The levels of communication, understanding, interpretation and verification used by agents to convey information are common in both approaches.

However, unlike argumentation, proof-events and their sequences have temporal extension and, thereby, history, i.e. incorporate the history of proof. Proof-events include also unproved and possibly even false statements, insights, intuitive ideas, etc. Moreover, the fact that proof-events generate proofs in different styles has no analogue in the theory of argumentation.

Nevertheless, the process of exchange of arguments and counterarguments, aimed at clarifying possible gaps or implicit assumptions that occur during the search for mathematical proof, can be formalized by resorting to argumentation theories.

By expanding the calculus of proof-events with the theory of argumentation we can take into consideration such moments as incomplete or even false purported proofs, intuitive ideas, correct or incorrect steps of reasoning, commentaries, etc. and represent them formally at the appropriate stages that take place during the evolution of a sequence of proof-events. This can be represented in the form of dialogue between agents who set forth arguments and counterarguments (or counterexamples) in their attempts to clarify the truth of a purported proof (Almpani, Stefaneas, Vandoulakis, 2017).

This expansion is possible by using the basic structure of Toulmin’s model to represent arguments in combination with Pollock’s logical theory of argument (Pollock 1987; 1992). In this way, the concept of defeasible reasoning can be used, i.e. the type of reasoning, when the corresponding argument is rationally convincing, although not deductive. The truth of the premises of a defeasible argument provides support for the inference, even if the premises are possible and the conclusion is false. In other words, the relation of support for the conclusion by the premises is probationary, potentially cancellable by additional information.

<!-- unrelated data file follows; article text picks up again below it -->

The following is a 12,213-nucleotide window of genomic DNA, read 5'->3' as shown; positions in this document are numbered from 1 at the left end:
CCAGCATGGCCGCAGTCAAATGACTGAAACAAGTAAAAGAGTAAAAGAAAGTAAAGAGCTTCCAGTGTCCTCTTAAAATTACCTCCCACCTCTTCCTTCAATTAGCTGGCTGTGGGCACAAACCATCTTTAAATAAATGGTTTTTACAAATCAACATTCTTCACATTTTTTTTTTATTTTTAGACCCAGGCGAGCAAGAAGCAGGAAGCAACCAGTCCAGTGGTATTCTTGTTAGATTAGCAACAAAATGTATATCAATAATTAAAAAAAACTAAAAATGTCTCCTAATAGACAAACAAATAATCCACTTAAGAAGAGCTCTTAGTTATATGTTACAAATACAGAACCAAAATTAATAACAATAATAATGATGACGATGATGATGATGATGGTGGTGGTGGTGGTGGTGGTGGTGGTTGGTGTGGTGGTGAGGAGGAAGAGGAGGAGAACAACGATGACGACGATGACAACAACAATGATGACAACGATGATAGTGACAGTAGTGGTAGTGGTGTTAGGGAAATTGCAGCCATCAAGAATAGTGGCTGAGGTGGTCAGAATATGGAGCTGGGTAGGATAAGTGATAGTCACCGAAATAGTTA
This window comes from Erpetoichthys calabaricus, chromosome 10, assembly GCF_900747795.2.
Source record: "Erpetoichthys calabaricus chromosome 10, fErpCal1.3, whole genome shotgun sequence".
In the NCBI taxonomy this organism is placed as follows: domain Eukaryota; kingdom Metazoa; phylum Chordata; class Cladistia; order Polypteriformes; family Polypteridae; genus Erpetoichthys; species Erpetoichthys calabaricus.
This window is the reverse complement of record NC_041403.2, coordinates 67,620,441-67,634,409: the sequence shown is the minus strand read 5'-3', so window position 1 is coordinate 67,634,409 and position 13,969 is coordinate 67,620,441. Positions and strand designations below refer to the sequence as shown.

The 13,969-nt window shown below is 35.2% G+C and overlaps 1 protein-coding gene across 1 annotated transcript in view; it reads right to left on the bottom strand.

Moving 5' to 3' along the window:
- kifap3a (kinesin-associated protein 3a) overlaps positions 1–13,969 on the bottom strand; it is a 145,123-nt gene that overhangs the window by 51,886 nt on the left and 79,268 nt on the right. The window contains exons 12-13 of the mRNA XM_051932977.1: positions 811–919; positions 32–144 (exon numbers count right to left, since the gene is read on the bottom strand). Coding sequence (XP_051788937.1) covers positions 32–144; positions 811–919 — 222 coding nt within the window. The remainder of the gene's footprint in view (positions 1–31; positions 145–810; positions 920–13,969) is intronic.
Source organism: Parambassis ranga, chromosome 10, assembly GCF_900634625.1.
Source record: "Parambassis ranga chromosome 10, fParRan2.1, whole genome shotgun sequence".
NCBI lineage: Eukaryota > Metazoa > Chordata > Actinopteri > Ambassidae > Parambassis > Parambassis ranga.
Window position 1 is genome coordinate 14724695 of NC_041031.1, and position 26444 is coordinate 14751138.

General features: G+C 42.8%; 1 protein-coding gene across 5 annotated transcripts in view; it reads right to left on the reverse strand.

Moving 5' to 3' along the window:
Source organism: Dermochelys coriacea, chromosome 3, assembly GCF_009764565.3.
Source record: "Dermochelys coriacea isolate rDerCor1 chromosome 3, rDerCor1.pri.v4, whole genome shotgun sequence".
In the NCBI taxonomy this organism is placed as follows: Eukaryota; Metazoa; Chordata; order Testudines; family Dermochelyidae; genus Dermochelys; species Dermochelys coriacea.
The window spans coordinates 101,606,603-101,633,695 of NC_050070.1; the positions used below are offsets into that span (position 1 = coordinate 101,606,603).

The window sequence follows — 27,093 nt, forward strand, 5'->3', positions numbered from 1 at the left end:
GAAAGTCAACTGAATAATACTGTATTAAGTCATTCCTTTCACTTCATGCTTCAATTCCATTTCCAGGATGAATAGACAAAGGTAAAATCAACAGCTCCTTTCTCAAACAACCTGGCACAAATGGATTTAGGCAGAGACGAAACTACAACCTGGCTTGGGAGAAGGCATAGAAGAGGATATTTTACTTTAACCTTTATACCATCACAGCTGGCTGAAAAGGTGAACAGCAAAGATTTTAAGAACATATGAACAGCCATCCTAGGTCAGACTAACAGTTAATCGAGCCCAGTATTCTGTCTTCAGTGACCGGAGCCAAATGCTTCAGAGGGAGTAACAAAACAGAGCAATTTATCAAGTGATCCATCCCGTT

Conclusion

In this paper, a comparative analysis was carried out between the theory of proof-events and the theory of argumentation. The combination of these two theories enables us to represent controversial points in the process of searching for proof. Proof-events are not considered infallible facts, until they are finally confirmed and validated by the relevant community. This allows one to examine episodes of erroneous approaches and purported proofs using the theory of argument put forward by Toulmin (1958) and Pollock (1992) (as arguments and counterarguments) and the concept of defeasible reasoning. Thus, the exchange of arguments and counterarguments between agents, aimed at clarifying possible gaps or implicit assumptions that occur during a proof, can be formally represented within this integrated framework (Almpani, Stefaneas, Vandoulakis, 2017).

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18 December 2019

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Education, educational equipment, educational technology, computer-aided learning (CAL), Study skills, learning skills, ICT

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Vandoulakis*, I. M. (2019). On The Significance Of Argumentation In Searching For Mathematical Proof. In & S. K. Lo (Ed.), Education Environment for the Information Age, vol 46. European Proceedings of Social and Behavioural Sciences (pp. 870-874). Future Academy. https://doi.org/10.15405/epsbs.2018.09.02.102